The Girl in the Spider’s Web from Fede Alvarez is an uncomplicated story with a strong lead in Claire Foy. Now in theaters.
“Oh, what a tangled web we weave, if only to deceive.” Sir Walter Scott
As Fede Alvarez’s The Girl in the Spider’s Web opened, I was struck with a bleak tone. Realizing that it was intentional, I accepted the stark reality that espionage stories are not nearly as important as they once were. Part of that is rendered moot by the fact that most government level terrorist acts are done via the internet and not through traditional, physical means.
Featuring characters from the Swedish novel and film series, and the David Fincher film, comes the latest film to use Stieg Larsson’s characters. The novel on which Alvarez, Jay Basu and Steven Knight based their screenplay was written by David Lagercrantz, is a globetrotting espionage type thriller involving dramatic locations, stunning set pieces, over-the-top stunts, exotic cars and a lot of coercion.
Why, then, did I feel like The Girl in the Spider’s Web was a letdown?
It wasn’t for the acting. Claire Foy makes for a strong Lisabeth Salander, a hacker who it turns out has a morality complex. In Larsson’s novels and their adapted films, Salander is a bystander in her own story as journalist Mikael Blomqvist (Sverrir Gudnason) puts the pieces of her puzzle together in a journalistic investigation. Here, Blomqvist is a secondary character.
That’s a critical distinction because her sister Camilla (Sylvia Hoeks) is a very, very devious woman. She’s the head of an international cartel on the hunt for a government security program and its programmer, Frans Balder (Stephen Merchant). This in turn attracts the attention of the NSA, specifically Edwin Neeham (Lakieth Stanfield in his second role this year).
If the acting wasn’t the issue, what was it?
The biggest hurdle was that this was Lisabeth Salander’s story, or at least it was told from her point of view. Larsson’s stories, even David Fincher’s film worked better because the story is told from Blomqvist’s vantage point. This allows Lisabeth’s story to fit the Me Too movement; it’s relatable.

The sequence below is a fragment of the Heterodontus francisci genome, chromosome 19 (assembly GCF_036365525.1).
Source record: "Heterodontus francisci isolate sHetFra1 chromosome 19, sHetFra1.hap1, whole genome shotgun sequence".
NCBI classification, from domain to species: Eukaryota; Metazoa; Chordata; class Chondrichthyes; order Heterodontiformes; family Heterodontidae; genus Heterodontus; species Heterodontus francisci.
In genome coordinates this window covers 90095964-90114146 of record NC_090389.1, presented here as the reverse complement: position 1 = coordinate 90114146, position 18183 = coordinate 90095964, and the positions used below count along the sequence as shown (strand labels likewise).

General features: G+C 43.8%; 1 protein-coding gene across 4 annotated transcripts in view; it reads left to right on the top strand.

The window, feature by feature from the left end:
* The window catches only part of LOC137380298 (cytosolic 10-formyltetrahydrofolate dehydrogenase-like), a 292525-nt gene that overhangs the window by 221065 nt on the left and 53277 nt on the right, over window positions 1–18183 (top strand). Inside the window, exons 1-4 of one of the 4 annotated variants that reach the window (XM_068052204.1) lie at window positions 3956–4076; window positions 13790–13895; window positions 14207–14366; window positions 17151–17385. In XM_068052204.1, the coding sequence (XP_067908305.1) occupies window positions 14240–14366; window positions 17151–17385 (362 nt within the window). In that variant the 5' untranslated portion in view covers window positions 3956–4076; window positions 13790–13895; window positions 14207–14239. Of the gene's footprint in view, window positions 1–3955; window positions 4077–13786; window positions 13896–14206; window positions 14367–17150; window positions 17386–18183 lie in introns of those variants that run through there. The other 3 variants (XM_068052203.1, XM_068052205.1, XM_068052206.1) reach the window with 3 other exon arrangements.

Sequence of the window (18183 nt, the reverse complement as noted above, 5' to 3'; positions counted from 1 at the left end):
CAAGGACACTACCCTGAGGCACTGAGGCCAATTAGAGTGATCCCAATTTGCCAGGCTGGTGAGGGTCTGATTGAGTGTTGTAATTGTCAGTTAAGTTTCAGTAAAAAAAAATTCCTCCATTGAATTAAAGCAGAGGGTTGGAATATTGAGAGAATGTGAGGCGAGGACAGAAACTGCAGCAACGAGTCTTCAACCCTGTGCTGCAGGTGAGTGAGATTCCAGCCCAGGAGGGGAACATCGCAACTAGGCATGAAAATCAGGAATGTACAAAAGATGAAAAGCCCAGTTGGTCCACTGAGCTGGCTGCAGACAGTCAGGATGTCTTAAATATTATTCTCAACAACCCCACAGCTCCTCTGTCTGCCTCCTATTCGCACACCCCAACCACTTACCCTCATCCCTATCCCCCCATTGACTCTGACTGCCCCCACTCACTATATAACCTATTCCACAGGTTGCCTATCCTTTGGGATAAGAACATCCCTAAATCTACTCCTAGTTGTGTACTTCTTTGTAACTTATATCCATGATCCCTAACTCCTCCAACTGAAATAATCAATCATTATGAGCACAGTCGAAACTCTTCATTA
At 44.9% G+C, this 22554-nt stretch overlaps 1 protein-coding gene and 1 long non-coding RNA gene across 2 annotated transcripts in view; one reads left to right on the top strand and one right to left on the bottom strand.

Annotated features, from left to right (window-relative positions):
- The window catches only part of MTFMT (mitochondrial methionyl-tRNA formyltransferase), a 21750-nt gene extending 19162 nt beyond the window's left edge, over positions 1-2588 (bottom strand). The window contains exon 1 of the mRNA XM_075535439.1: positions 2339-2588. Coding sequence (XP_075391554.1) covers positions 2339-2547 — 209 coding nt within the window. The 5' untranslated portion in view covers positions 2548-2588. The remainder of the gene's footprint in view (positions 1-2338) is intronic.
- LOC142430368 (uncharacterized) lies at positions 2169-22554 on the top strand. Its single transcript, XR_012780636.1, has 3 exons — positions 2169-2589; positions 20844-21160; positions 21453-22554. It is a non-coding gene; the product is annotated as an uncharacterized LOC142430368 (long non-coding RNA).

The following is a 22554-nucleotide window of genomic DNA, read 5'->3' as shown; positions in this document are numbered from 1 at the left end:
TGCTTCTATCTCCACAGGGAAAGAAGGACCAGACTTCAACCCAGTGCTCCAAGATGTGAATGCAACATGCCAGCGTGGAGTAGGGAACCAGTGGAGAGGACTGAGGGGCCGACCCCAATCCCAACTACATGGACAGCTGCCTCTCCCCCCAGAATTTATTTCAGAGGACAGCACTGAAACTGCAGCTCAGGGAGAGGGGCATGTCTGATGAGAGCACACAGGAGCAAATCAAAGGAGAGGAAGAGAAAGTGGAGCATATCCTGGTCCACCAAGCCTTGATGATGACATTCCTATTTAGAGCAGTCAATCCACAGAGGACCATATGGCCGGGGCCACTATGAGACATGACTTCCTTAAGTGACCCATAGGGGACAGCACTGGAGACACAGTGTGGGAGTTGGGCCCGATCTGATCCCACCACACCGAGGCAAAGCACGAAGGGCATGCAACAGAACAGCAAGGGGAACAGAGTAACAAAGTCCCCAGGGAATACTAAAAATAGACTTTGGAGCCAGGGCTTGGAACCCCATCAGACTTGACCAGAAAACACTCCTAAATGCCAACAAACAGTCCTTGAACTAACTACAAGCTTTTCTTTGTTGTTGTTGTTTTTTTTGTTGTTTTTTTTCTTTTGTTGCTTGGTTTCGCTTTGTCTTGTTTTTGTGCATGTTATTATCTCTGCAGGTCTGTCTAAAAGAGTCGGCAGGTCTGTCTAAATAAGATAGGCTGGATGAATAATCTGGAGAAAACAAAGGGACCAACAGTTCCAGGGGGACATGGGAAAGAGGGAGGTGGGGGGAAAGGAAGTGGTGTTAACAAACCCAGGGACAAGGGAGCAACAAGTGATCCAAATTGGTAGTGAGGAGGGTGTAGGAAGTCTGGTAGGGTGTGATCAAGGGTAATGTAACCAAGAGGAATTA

Before you squash my commentary, I don’t think it’s a bad thing that they took this approach. I just don’t think it works for this set of characters. The bleak, melancholy theme renders the dramatic tension bland.
Alvarez and his cinematographer Pedro Luque make up for the melancholic with the sensual and sexual. There’s lots of leather (why is it that hackers must always wear skin tight leather clothing?!), there are fast cars. There’s even a brilliantly executed motorcycle chase, which ends on a frozen lake, complete with an abandoned observatory, a la “Chain Reaction.”
Alvarez has the right instincts for a big, epic film such as “The Girl in the Spider’s Web” because he had a strong lead. I couldn’t help but think about Martin Campbell’s “GoldenEye,” the first Pierce Brosnan – era James Bond film, mainly because our heroine must face herself. The distinction is that Salander is really an anti-hero, and in that regard her character, here, isn’t strong enough to play that role because the stakes weren’t high enough.
“That’s the trouble with the world today; no one takes the time to do a really sinister interrogation any more. It’s a lost art.” In spite of its bleakness, The Girl in the Spider’s Web does find the art of the interrogation quite splendidly. I just wish the film made better use of its time getting to that point.
Now in theaters, The Girl in the Spider’s Web is rated R.